CT Scanner in Emergency Room Improves ER Efficiency

Ania Z. Kielar, MD, FRCPC Department of Radiology at the University of Ottawa The Ottawa Hospital, Ottawa, Ontario,CanadaMedicalResearch.com Interview with:
Ania Z. Kielar, MD, FRCPC
Department of Radiology at the University of Ottawa
The Ottawa Hospital, Ottawa, Ontario,Canada

Medical Research: What is the background for this study? What are the main findings?

Dr. Kielar: One of the goals of imaging is to provide homogeneous and consistent, high-quality care for patients using available equipment.  In our hospital system, we had two separate hospitals that merged to form one teaching centre over 15 years ago.  Most processes and protocols are same between the two hospital sites as a result of having the same administration and the same University affiliation. Also,  the same residents and staff  rotate through the emergency departments and radiology departments at both hospitals.  One variable that persists is the location of the CT scanner.  At one center a space was created to place a CT scanner in the Emergency Department. At the other site, the CT scanner is in the radiology department.  For non-trauma cases, we wanted to see if the difference in distance of the scanner with respect to  the emergency department location, has a role in the time required to obtain CT scan from the time it is requested ,as well as the time to final patient disposition. We defined final patient disposition to include admission, subspecialty consultation or discharge home.

Medical Research: What are the main findings?

Dr. Kielar:  We found that there was a statistically significant difference in the time between requested CT and time to completion of the CT between the two hospital sites. It was faster when the CT scanner was located in the emergency department.  This was in the range of 16 minutes ,which is longer than simply the time required to walk over (and back) to the the CT scanner from the emergency department.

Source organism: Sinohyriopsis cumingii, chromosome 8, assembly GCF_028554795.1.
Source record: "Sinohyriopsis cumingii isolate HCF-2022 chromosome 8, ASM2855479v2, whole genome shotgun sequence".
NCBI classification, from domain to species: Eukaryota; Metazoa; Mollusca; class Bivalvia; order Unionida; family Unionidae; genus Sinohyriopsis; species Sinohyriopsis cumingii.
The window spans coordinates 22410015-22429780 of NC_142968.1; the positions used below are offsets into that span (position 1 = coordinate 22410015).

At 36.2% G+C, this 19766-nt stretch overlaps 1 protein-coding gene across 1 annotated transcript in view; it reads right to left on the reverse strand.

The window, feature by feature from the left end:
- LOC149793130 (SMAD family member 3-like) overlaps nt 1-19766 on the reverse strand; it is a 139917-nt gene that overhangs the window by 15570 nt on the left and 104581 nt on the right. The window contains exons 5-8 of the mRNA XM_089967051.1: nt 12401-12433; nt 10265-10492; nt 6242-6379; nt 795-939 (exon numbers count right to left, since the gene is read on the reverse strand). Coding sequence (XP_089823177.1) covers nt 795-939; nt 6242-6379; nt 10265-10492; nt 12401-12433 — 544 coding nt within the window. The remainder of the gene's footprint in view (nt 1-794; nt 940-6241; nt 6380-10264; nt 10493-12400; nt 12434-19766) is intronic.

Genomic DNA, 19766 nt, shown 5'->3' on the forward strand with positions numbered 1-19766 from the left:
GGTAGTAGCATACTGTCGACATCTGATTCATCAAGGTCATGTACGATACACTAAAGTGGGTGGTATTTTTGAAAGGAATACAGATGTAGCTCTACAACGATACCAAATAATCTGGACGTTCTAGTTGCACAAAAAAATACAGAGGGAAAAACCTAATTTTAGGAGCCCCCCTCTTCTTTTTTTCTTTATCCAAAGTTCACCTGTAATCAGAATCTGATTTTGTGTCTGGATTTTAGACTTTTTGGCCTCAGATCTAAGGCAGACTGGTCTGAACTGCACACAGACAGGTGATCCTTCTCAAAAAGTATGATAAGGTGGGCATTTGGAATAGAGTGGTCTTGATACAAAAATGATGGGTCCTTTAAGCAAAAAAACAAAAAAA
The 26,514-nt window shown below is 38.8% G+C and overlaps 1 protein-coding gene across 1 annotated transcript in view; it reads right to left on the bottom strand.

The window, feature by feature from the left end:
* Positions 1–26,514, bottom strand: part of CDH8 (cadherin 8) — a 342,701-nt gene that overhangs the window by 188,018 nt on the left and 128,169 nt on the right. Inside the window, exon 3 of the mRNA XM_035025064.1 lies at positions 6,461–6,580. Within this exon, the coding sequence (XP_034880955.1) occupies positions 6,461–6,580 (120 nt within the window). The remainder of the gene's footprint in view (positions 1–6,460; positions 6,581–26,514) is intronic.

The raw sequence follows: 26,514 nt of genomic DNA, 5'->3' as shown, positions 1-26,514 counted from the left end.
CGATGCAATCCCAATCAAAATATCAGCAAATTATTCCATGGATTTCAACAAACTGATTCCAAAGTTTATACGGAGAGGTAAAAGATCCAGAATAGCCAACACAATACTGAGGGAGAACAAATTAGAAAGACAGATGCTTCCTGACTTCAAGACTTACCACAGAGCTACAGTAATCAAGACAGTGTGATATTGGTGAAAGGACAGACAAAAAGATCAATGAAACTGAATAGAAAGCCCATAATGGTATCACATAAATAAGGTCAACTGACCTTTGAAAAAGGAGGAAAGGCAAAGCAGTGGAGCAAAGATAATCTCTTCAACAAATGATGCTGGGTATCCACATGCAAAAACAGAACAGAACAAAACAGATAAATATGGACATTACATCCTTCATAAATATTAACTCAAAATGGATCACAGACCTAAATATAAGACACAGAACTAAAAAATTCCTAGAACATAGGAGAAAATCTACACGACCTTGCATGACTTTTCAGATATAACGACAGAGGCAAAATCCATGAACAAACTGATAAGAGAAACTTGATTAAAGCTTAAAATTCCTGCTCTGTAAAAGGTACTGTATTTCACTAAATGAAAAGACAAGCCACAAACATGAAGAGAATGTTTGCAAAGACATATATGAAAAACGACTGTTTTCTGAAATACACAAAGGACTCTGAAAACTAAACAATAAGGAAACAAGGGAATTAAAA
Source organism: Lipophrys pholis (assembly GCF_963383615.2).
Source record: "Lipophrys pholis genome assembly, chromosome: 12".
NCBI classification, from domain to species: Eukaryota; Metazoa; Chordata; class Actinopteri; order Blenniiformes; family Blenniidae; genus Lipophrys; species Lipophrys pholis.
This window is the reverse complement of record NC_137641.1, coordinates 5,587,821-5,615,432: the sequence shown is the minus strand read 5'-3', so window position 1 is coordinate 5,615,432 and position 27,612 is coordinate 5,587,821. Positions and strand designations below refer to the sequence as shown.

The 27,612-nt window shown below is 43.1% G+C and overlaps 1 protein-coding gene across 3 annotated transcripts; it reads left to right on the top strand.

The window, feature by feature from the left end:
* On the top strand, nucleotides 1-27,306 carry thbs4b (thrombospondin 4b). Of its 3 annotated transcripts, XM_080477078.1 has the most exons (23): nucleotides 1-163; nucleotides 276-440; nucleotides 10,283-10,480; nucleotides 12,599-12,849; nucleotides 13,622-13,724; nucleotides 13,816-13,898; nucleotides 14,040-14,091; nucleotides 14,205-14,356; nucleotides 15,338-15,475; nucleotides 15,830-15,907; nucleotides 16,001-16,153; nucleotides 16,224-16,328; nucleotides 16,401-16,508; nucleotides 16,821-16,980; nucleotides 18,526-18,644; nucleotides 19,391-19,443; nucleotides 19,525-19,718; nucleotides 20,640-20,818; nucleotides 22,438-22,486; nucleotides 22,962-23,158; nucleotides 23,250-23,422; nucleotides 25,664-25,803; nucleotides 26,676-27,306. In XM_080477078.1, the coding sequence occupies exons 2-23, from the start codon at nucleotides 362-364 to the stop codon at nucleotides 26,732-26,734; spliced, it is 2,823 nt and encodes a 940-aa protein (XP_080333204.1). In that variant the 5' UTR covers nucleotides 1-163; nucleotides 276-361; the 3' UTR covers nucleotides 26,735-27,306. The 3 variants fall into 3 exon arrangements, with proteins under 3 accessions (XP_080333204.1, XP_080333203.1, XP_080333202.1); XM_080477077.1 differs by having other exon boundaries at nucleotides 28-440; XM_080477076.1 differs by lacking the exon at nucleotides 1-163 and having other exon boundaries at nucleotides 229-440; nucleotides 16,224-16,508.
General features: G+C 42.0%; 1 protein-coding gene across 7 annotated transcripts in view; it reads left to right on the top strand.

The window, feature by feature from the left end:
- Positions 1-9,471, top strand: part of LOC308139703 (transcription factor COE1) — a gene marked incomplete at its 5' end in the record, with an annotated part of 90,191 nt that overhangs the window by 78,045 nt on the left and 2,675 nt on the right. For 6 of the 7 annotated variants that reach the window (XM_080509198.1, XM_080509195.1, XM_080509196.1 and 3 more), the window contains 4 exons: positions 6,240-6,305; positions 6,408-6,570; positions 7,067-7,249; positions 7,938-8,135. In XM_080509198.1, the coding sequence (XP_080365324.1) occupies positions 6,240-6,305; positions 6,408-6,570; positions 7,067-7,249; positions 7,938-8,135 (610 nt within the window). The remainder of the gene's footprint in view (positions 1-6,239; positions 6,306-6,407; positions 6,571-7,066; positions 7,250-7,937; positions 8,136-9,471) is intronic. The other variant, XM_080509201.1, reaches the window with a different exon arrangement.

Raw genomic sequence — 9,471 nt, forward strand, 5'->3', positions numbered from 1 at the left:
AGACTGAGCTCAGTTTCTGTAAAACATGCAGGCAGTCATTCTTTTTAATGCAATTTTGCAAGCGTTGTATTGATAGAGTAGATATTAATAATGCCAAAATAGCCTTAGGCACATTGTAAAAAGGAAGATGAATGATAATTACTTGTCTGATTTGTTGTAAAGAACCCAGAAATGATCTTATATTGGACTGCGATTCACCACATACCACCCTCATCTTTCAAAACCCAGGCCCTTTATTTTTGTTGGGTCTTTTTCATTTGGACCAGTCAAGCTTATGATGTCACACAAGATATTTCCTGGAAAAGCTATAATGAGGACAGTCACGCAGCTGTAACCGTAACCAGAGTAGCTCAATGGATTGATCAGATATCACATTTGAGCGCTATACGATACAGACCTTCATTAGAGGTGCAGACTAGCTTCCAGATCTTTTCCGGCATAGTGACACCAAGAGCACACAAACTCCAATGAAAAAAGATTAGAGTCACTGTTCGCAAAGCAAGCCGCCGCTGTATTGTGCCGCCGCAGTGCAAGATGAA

We also found a statistically significant difference in the time of the final patient disposition.  Of note, there was no statistically significant difference noted in the time to obtain a CT scan as well as the preliminary radiology interpretation for patients with hyperacute conditions such as suspected abdominal aortic aneurysm rupture, regardless of the location of the CT scanner with respect to the ED.

Medical Research: What should clinicians and patients take away from your report?

Dr. Kielar: When planning a new emergency department, or undertaking renovations of an existing facility, consideration should be made for placing a CT scanner in the ED in order to increase efficiency of patient throughput and care.

Medical Research: What recommendations do you have for future research as a result of this study?

Dr. Kielar: Further research into differences in utilization of the CT scanner, when a CT scanner is more or less easily accessible,  would be of value.   Specifically adherence of emergency physicians to current imaging guidelines when a CT scanner is easily available in the Emergency department should be evaluated.

Research into potential resulting differences in patient care, including rate of patient admission, rate of return to the ED and quality of life related to access to ED CT may be of value.

Finally, the quality of a provided history and the effect of this history on the type of imaging performed and accuracy of the imaging report may be another venue for future research in this field.


Does distance matter? Effect of having a dedicated CT scanner in the emergency department on completion of CT imaging and final patient disposition times
Wilfred Dang, BHS, Ania Z. Kielar, MD, FRCPC , Angel YN. Fu, BMS

Suzanne T. Chong, MD, MS,

Matthew D. McInnes, MD, FRCPC
Journal of the American College of Radiology
Available online 5 November 2014




Last Updated on December 24, 2014 by Marie Benz MD FAAD